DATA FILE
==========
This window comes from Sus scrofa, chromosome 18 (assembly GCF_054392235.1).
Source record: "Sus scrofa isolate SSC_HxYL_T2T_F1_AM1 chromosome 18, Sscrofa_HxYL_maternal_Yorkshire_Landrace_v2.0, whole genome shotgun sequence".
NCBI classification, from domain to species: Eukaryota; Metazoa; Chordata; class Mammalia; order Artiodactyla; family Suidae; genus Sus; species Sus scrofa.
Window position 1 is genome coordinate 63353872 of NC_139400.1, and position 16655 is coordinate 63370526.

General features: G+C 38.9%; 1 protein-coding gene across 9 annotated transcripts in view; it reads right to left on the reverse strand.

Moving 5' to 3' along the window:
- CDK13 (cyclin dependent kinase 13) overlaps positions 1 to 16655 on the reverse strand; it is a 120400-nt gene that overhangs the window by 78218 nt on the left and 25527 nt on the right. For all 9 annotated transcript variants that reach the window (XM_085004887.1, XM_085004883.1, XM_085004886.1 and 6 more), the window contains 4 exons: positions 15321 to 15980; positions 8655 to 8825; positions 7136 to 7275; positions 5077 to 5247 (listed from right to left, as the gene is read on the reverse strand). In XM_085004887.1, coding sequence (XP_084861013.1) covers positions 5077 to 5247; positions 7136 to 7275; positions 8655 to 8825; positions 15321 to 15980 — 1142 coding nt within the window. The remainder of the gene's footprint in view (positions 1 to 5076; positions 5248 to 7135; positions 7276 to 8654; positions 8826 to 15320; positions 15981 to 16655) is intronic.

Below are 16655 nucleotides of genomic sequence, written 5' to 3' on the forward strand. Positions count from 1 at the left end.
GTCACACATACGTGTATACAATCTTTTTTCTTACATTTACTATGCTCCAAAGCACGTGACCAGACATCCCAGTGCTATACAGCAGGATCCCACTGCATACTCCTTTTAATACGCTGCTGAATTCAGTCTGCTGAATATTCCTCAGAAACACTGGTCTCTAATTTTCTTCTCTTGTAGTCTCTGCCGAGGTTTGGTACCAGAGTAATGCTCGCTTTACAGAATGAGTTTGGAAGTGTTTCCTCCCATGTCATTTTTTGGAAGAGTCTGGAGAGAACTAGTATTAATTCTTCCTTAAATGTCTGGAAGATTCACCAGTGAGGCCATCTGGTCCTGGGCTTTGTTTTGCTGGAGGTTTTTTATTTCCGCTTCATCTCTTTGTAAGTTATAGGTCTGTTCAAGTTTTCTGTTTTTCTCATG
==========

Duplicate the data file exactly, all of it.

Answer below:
This window comes from Sus scrofa, chromosome 18 (assembly GCF_054392235.1).
Source record: "Sus scrofa isolate SSC_HxYL_T2T_F1_AM1 chromosome 18, Sscrofa_HxYL_maternal_Yorkshire_Landrace_v2.0, whole genome shotgun sequence".
NCBI classification, from domain to species: Eukaryota; Metazoa; Chordata; class Mammalia; order Artiodactyla; family Suidae; genus Sus; species Sus scrofa.
Window position 1 is genome coordinate 63353872 of NC_139400.1, and position 16655 is coordinate 63370526.

General features: G+C 38.9%; 1 protein-coding gene across 9 annotated transcripts in view; it reads right to left on the reverse strand.

Moving 5' to 3' along the window:
- CDK13 (cyclin dependent kinase 13) overlaps positions 1 to 16655 on the reverse strand; it is a 120400-nt gene that overhangs the window by 78218 nt on the left and 25527 nt on the right. For all 9 annotated transcript variants that reach the window (XM_085004887.1, XM_085004883.1, XM_085004886.1 and 6 more), the window contains 4 exons: positions 15321 to 15980; positions 8655 to 8825; positions 7136 to 7275; positions 5077 to 5247 (listed from right to left, as the gene is read on the reverse strand). In XM_085004887.1, coding sequence (XP_084861013.1) covers positions 5077 to 5247; positions 7136 to 7275; positions 8655 to 8825; positions 15321 to 15980 — 1142 coding nt within the window. The remainder of the gene's footprint in view (positions 1 to 5076; positions 5248 to 7135; positions 7276 to 8654; positions 8826 to 15320; positions 15981 to 16655) is intronic.

Below are 16655 nucleotides of genomic sequence, written 5' to 3' on the forward strand. Positions count from 1 at the left end.
GTCACACATACGTGTATACAATCTTTTTTCTTACATTTACTATGCTCCAAAGCACGTGACCAGACATCCCAGTGCTATACAGCAGGATCCCACTGCATACTCCTTTTAATACGCTGCTGAATTCAGTCTGCTGAATATTCCTCAGAAACACTGGTCTCTAATTTTCTTCTCTTGTAGTCTCTGCCGAGGTTTGGTACCAGAGTAATGCTCGCTTTACAGAATGAGTTTGGAAGTGTTTCCTCCCATGTCATTTTTTGGAAGAGTCTGGAGAGAACTAGTATTAATTCTTCCTTAAATGTCTGGAAGATTCACCAGTGAGGCCATCTGGTCCTGGGCTTTGTTTTGCTGGAGGTTTTTTATTTCCGCTTCATCTCTTTGTAAGTTATAGGTCTGTTCAAGTTTTCTGTTTTTCTCATG